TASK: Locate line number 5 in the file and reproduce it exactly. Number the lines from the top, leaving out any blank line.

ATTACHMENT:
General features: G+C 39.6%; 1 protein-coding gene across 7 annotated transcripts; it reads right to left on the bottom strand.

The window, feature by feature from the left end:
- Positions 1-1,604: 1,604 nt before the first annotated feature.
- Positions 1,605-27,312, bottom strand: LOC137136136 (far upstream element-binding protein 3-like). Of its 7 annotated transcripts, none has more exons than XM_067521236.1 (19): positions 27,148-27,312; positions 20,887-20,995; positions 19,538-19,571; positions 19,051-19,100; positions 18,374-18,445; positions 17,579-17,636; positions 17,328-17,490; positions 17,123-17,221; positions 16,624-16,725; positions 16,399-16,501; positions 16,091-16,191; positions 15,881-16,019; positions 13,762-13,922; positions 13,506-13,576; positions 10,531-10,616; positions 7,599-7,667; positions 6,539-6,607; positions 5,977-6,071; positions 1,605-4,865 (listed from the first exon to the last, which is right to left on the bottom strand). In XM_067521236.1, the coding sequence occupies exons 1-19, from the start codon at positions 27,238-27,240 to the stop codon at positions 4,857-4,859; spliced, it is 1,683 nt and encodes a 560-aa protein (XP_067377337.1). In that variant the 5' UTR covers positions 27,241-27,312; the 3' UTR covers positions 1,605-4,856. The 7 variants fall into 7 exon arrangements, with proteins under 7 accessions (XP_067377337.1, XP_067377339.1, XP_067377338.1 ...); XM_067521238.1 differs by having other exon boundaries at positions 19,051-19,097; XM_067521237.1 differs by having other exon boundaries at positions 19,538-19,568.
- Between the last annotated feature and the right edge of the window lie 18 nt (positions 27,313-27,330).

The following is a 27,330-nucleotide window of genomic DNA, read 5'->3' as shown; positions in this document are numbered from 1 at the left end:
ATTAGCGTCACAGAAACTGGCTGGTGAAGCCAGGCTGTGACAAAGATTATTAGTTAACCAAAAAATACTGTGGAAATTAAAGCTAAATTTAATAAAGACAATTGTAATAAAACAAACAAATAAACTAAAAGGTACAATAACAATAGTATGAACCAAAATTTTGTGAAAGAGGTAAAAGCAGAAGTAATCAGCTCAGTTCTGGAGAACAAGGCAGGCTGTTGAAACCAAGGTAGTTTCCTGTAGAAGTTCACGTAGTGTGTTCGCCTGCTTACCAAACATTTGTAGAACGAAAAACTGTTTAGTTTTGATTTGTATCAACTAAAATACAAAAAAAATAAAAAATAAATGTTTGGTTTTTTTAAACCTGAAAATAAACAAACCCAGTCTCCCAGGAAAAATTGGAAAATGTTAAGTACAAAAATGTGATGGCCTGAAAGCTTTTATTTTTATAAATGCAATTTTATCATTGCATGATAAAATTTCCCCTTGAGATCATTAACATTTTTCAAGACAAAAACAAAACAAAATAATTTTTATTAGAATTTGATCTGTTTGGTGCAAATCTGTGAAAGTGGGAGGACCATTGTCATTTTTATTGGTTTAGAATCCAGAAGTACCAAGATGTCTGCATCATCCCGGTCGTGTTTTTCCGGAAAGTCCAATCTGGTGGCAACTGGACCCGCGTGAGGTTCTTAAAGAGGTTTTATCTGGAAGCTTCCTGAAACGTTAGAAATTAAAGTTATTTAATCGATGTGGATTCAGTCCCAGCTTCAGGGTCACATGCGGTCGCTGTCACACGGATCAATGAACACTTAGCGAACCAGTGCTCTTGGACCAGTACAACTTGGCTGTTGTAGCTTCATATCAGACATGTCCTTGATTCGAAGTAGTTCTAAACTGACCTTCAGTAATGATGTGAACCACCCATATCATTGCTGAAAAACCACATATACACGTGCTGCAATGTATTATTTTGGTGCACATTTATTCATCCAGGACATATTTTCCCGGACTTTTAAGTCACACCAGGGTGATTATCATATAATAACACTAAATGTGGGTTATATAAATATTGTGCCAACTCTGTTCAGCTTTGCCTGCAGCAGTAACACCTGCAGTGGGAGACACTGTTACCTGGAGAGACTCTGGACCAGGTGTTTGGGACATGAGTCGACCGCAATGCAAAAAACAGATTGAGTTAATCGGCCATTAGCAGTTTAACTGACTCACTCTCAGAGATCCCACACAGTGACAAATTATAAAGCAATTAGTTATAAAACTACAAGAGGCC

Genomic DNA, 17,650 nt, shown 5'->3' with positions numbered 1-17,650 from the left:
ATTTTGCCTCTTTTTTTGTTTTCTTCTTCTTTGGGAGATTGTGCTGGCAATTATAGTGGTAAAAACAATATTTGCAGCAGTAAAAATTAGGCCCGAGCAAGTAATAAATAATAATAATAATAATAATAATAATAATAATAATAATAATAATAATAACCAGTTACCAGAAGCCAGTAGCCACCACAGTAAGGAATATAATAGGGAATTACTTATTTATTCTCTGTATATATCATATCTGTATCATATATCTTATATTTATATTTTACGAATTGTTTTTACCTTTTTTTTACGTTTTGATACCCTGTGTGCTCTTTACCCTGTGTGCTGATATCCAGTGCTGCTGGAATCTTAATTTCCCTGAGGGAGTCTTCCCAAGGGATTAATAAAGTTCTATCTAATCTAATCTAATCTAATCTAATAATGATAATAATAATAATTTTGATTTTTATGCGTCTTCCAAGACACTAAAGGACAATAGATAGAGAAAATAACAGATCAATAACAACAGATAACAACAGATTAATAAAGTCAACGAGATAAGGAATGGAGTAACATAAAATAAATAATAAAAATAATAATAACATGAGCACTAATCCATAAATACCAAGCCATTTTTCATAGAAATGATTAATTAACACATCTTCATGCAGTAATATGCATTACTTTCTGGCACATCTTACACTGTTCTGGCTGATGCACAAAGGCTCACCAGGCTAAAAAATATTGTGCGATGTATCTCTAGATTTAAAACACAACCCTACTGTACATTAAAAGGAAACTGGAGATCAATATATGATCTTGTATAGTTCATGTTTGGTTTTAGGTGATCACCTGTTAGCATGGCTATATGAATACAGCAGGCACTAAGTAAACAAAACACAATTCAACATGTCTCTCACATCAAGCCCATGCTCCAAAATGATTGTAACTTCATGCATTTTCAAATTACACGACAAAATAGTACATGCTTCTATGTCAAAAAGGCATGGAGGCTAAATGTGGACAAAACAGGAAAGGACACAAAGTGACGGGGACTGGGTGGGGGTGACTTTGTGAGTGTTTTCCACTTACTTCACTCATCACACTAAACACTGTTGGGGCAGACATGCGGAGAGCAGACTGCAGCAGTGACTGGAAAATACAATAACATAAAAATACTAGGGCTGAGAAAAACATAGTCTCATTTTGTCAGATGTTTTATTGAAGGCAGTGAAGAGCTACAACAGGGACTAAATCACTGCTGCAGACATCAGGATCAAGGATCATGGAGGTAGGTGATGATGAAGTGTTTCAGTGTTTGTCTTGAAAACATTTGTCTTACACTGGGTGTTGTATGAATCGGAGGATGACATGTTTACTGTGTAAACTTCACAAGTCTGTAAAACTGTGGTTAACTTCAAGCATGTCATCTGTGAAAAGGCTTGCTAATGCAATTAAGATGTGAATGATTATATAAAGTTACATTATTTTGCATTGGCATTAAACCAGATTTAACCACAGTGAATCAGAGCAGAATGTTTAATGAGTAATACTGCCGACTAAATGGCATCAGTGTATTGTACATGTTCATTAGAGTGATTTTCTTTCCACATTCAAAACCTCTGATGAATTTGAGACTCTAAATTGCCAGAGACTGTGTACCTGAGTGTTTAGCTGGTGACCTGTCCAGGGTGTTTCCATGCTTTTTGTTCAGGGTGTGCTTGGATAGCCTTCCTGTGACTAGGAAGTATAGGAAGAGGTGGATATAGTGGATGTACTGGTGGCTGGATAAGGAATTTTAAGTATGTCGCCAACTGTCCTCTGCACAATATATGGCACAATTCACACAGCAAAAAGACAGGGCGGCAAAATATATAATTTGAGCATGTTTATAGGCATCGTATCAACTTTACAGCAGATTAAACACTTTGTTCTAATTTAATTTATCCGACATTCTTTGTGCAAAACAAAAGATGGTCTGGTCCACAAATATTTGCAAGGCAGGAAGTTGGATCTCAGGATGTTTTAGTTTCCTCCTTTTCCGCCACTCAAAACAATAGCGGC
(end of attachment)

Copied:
- Between the last annotated feature and the right edge of the window lie 18 nt (positions 27,313-27,330).